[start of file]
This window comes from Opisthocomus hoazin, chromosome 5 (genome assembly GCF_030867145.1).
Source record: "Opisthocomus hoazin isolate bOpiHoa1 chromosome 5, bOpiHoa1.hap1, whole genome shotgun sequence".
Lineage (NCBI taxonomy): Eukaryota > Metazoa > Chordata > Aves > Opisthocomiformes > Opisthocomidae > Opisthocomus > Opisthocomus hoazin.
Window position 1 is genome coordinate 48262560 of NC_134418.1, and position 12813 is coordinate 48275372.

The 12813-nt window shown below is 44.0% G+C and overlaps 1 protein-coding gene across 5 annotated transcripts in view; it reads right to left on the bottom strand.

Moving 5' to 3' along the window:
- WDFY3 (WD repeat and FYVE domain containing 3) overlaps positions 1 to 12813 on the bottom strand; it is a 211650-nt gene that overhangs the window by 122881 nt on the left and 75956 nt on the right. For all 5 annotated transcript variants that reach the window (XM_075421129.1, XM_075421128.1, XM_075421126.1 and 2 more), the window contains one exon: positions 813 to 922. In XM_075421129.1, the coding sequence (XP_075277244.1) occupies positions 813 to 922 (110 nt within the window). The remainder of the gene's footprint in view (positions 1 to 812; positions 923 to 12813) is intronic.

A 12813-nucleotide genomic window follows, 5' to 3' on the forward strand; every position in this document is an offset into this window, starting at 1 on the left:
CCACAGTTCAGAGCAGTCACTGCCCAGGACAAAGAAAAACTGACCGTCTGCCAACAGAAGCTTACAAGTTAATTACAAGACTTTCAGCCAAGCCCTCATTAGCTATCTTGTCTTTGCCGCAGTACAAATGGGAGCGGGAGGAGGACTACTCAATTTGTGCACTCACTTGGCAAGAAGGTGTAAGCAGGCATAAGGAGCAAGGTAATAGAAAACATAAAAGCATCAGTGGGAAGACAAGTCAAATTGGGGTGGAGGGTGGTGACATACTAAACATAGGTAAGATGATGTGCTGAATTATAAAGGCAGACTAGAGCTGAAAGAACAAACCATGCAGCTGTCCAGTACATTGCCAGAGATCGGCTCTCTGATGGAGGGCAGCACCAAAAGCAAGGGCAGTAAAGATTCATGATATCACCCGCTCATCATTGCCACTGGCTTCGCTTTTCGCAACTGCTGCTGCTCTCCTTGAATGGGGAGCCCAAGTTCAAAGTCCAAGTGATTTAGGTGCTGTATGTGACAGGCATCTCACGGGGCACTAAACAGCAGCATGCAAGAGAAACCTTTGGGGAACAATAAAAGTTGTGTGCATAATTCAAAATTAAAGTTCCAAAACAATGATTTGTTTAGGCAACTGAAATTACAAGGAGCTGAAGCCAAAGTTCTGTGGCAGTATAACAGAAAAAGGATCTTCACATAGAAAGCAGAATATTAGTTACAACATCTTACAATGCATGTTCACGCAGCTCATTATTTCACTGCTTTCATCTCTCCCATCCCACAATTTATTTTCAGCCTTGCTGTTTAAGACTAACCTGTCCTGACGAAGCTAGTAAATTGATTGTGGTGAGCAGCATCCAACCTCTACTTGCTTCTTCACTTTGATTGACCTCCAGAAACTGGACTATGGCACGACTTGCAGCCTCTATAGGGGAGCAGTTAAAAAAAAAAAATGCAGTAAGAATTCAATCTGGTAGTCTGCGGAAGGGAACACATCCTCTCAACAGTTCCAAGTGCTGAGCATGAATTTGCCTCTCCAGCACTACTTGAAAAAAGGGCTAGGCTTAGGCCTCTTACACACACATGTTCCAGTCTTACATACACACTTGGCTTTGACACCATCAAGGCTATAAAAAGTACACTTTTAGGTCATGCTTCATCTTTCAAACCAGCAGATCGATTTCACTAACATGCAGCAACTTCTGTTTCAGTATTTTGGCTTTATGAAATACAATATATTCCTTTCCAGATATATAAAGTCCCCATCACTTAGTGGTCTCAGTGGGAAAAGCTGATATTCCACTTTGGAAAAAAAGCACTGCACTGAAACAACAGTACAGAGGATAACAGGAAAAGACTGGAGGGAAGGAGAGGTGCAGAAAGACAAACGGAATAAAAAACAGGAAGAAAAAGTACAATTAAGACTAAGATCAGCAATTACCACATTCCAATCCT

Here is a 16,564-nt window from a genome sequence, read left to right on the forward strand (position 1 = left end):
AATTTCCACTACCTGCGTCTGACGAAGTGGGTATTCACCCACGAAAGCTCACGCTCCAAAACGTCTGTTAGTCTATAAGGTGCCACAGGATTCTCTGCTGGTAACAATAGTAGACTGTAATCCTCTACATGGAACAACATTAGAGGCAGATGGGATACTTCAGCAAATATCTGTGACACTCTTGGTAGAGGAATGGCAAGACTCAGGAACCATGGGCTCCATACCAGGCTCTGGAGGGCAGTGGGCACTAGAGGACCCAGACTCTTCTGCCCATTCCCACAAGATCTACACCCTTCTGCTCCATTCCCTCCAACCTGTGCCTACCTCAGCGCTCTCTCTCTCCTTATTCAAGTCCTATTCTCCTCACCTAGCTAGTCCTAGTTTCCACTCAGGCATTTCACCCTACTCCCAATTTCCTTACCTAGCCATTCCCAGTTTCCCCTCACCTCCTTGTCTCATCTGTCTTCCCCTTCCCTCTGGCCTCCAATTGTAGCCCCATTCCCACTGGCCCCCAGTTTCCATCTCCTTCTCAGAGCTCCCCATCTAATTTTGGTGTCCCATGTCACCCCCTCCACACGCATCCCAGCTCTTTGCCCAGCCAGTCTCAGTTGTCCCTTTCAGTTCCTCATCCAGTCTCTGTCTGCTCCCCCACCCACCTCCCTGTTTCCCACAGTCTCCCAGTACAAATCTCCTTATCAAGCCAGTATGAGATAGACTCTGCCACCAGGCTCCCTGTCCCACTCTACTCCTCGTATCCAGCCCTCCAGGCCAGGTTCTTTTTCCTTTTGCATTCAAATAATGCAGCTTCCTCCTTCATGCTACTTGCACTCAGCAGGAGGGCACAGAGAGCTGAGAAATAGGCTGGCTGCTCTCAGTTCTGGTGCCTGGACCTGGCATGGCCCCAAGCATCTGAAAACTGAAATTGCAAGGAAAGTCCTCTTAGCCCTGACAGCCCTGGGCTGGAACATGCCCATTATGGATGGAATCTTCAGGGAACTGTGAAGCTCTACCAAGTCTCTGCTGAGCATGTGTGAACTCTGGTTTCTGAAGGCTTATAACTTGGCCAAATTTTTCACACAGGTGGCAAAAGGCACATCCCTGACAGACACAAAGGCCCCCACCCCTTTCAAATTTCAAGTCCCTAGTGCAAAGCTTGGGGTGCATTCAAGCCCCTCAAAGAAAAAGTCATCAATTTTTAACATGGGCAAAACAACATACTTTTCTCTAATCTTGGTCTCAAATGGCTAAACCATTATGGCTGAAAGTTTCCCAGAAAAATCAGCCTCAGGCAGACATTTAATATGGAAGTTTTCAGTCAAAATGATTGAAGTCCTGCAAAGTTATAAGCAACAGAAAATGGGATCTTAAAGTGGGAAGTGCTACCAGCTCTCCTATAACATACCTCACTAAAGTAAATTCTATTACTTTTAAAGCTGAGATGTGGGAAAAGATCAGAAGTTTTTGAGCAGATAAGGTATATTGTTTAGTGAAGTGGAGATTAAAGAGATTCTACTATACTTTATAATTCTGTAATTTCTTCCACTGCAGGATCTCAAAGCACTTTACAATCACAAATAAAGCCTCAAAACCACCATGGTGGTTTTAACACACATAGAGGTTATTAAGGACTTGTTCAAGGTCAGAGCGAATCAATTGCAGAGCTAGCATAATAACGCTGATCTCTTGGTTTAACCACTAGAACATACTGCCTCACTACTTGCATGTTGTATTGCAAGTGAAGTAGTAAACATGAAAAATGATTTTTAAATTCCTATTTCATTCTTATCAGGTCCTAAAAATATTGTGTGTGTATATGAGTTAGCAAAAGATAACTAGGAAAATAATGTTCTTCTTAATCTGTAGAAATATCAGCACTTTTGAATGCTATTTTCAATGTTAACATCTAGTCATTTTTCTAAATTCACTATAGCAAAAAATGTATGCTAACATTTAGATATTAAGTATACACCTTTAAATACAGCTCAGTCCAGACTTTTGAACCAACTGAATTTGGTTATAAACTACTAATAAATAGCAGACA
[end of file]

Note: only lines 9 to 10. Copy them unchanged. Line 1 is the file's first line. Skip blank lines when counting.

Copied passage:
CCACAGTTCAGAGCAGTCACTGCCCAGGACAAAGAAAAACTGACCGTCTGCCAACAGAAGCTTACAAGTTAATTACAAGACTTTCAGCCAAGCCCTCATTAGCTATCTTGTCTTTGCCGCAGTACAAATGGGAGCGGGAGGAGGACTACTCAATTTGTGCACTCACTTGGCAAGAAGGTGTAAGCAGGCATAAGGAGCAAGGTAATAGAAAACATAAAAGCATCAGTGGGAAGACAAGTCAAATTGGGGTGGAGGGTGGTGACATACTAAACATAGGTAAGATGATGTGCTGAATTATAAAGGCAGACTAGAGCTGAAAGAACAAACCATGCAGCTGTCCAGTACATTGCCAGAGATCGGCTCTCTGATGGAGGGCAGCACCAAAAGCAAGGGCAGTAAAGATTCATGATATCACCCGCTCATCATTGCCACTGGCTTCGCTTTTCGCAACTGCTGCTGCTCTCCTTGAATGGGGAGCCCAAGTTCAAAGTCCAAGTGATTTAGGTGCTGTATGTGACAGGCATCTCACGGGGCACTAAACAGCAGCATGCAAGAGAAACCTTTGGGGAACAATAAAAGTTGTGTGCATAATTCAAAATTAAAGTTCCAAAACAATGATTTGTTTAGGCAACTGAAATTACAAGGAGCTGAAGCCAAAGTTCTGTGGCAGTATAACAGAAAAAGGATCTTCACATAGAAAGCAGAATATTAGTTACAACATCTTACAATGCATGTTCACGCAGCTCATTATTTCACTGCTTTCATCTCTCCCATCCCACAATTTATTTTCAGCCTTGCTGTTTAAGACTAACCTGTCCTGACGAAGCTAGTAAATTGATTGTGGTGAGCAGCATCCAACCTCTACTTGCTTCTTCACTTTGATTGACCTCCAGAAACTGGACTATGGCACGACTTGCAGCCTCTATAGGGGAGCAGTTAAAAAAAAAAAATGCAGTAAGAATTCAATCTGGTAGTCTGCGGAAGGGAACACATCCTCTCAACAGTTCCAAGTGCTGAGCATGAATTTGCCTCTCCAGCACTACTTGAAAAAAGGGCTAGGCTTAGGCCTCTTACACACACATGTTCCAGTCTTACATACACACTTGGCTTTGACACCATCAAGGCTATAAAAAGTACACTTTTAGGTCATGCTTCATCTTTCAAACCAGCAGATCGATTTCACTAACATGCAGCAACTTCTGTTTCAGTATTTTGGCTTTATGAAATACAATATATTCCTTTCCAGATATATAAAGTCCCCATCACTTAGTGGTCTCAGTGGGAAAAGCTGATATTCCACTTTGGAAAAAAAGCACTGCACTGAAACAACAGTACAGAGGATAACAGGAAAAGACTGGAGGGAAGGAGAGGTGCAGAAAGACAAACGGAATAAAAAACAGGAAGAAAAAGTACAATTAAGACTAAGATCAGCAATTACCACATTCCAATCCT

Here is a 16,564-nt window from a genome sequence, read left to right on the forward strand (position 1 = left end):